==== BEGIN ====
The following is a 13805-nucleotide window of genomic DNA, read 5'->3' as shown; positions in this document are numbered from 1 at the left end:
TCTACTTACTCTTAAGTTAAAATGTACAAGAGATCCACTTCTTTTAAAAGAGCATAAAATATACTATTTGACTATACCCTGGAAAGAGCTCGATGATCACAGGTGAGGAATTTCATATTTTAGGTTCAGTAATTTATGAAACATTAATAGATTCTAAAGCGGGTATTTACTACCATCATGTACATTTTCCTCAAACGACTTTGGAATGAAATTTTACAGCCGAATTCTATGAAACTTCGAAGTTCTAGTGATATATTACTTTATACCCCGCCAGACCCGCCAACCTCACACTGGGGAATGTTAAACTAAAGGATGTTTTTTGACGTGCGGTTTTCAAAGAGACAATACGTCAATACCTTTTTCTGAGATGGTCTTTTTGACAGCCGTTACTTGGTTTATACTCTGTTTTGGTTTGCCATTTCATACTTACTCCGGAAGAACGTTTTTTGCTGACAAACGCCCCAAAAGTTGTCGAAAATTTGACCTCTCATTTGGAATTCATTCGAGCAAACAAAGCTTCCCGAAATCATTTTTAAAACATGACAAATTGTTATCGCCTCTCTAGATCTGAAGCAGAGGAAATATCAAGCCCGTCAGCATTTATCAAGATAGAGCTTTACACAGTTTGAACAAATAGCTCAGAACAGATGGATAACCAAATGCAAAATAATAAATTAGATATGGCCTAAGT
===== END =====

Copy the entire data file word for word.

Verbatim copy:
The following is a 13805-nucleotide window of genomic DNA, read 5'->3' as shown; positions in this document are numbered from 1 at the left end:
TCTACTTACTCTTAAGTTAAAATGTACAAGAGATCCACTTCTTTTAAAAGAGCATAAAATATACTATTTGACTATACCCTGGAAAGAGCTCGATGATCACAGGTGAGGAATTTCATATTTTAGGTTCAGTAATTTATGAAACATTAATAGATTCTAAAGCGGGTATTTACTACCATCATGTACATTTTCCTCAAACGACTTTGGAATGAAATTTTACAGCCGAATTCTATGAAACTTCGAAGTTCTAGTGATATATTACTTTATACCCCGCCAGACCCGCCAACCTCACACTGGGGAATGTTAAACTAAAGGATGTTTTTTGACGTGCGGTTTTCAAAGAGACAATACGTCAATACCTTTTTCTGAGATGGTCTTTTTGACAGCCGTTACTTGGTTTATACTCTGTTTTGGTTTGCCATTTCATACTTACTCCGGAAGAACGTTTTTTGCTGACAAACGCCCCAAAAGTTGTCGAAAATTTGACCTCTCATTTGGAATTCATTCGAGCAAACAAAGCTTCCCGAAATCATTTTTAAAACATGACAAATTGTTATCGCCTCTCTAGATCTGAAGCAGAGGAAATATCAAGCCCGTCAGCATTTATCAAGATAGAGCTTTACACAGTTTGAACAAATAGCTCAGAACAGATGGATAACCAAATGCAAAATAATAAATTAGATATGGCCTAAGT